"Therapeutic journaling" or "expressive writing," the terms used to describe the writing you do as a means of dealing with stress, pain or chronic disease can help a lot. An early study of the effects of journaling showed that it improved immune function in healthy people, and in 1999 the Journal of the American Medical Association published a study from North Dakota State University showing that writing about the stress in their lives actually reduced physical symptoms among people with asthma or rheumatoid arthritis. Another study, from the University of Iowa published in the August, 2002, Annals of Behavioral Medicine, found that a group of students assigned to write about their emotions and their attempts to understand and make sense of a traumatic event became more aware of the positive fallout of the event – such as improved relationships, greater personal strength, spiritual development and an increased appreciation for life.
Expressing the emotions and working to understand the trauma were key. Another group of students was told to write only their "deepest feelings" about a stressful or traumatic event and a control group was assigned to record only the details of traumatic news events. Neither of these two groups derived any benefits from their journaling – in fact, the researchers noted that people who dealt only with their feelings progressively wrote more negatively over the course of the study and also reported worsened health – such as a mild cold that became severe.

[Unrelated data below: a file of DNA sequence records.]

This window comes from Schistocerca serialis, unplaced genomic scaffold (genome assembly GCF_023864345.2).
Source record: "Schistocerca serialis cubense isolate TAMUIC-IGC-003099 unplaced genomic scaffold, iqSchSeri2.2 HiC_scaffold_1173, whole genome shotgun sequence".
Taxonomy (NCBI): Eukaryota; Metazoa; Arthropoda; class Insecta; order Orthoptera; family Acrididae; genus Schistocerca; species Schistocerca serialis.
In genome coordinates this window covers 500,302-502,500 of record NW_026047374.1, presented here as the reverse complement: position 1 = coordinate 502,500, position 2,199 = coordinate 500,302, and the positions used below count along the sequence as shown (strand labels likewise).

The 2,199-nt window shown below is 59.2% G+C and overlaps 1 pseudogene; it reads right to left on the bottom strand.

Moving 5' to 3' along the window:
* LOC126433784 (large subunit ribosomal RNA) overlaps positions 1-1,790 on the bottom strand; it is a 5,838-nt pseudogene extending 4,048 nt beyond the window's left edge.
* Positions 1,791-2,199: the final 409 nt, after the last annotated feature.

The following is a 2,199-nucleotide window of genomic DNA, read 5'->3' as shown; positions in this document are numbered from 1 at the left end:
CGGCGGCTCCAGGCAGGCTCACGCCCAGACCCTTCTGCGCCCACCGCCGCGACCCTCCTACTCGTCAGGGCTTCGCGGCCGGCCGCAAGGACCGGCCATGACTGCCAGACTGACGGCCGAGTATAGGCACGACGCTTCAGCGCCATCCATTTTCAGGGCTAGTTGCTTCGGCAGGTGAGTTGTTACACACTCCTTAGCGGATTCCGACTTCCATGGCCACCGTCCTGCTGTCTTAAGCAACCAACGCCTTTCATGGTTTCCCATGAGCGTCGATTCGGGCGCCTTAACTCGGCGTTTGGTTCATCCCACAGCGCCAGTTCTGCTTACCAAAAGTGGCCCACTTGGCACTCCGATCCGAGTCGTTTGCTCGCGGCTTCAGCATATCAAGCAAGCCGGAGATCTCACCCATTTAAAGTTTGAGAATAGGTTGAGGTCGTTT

The idea here is to spend 15 to 20 minutes a day organizing your thoughts in a diary or journal, but it is best to get some guidance before starting out. You can find a number of books on the subject, including Writing as a Way of Healing, by Hunter College Professor Louise DeSalvo (Beacon Press, 2000), or you can log on to the Center for Journal Therapy for instruction, or Dialogue House Associates, established by Jungian psychologist Ira Progoff.
Andrew Weil, M.D.